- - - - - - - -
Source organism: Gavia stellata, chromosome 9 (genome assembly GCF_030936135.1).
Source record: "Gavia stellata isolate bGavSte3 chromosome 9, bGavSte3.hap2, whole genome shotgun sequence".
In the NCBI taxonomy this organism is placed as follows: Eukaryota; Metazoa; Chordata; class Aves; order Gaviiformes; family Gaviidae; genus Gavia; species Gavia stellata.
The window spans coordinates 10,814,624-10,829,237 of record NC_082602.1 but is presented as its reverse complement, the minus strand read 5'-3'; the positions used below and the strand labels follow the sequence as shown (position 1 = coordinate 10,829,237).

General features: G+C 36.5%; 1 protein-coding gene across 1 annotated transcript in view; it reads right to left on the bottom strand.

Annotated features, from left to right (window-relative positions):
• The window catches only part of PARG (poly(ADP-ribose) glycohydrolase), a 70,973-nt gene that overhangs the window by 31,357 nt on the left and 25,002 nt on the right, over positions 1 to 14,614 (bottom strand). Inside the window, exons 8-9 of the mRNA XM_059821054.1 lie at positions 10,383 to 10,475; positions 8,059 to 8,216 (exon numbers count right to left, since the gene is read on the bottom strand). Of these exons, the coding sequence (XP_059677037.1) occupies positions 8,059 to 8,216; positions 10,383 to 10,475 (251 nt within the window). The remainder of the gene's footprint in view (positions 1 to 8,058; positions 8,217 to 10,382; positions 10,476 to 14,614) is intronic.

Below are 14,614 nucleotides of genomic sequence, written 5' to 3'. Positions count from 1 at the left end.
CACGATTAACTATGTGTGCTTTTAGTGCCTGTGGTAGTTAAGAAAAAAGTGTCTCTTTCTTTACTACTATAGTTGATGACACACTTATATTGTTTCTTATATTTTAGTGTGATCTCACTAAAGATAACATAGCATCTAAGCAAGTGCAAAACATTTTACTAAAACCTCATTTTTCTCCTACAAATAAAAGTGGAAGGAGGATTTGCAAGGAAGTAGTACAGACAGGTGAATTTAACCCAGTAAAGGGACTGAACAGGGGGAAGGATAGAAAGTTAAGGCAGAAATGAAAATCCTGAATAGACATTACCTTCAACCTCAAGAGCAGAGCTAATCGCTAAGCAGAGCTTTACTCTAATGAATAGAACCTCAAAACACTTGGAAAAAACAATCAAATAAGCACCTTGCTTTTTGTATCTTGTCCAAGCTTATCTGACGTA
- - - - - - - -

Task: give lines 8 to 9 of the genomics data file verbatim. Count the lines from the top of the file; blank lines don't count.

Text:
Below are 14,614 nucleotides of genomic sequence, written 5' to 3'. Positions count from 1 at the left end.
CACGATTAACTATGTGTGCTTTTAGTGCCTGTGGTAGTTAAGAAAAAAGTGTCTCTTTCTTTACTACTATAGTTGATGACACACTTATATTGTTTCTTATATTTTAGTGTGATCTCACTAAAGATAACATAGCATCTAAGCAAGTGCAAAACATTTTACTAAAACCTCATTTTTCTCCTACAAATAAAAGTGGAAGGAGGATTTGCAAGGAAGTAGTACAGACAGGTGAATTTAACCCAGTAAAGGGACTGAACAGGGGGAAGGATAGAAAGTTAAGGCAGAAATGAAAATCCTGAATAGACATTACCTTCAACCTCAAGAGCAGAGCTAATCGCTAAGCAGAGCTTTACTCTAATGAATAGAACCTCAAAACACTTGGAAAAAACAATCAAATAAGCACCTTGCTTTTTGTATCTTGTCCAAGCTTATCTGACGTA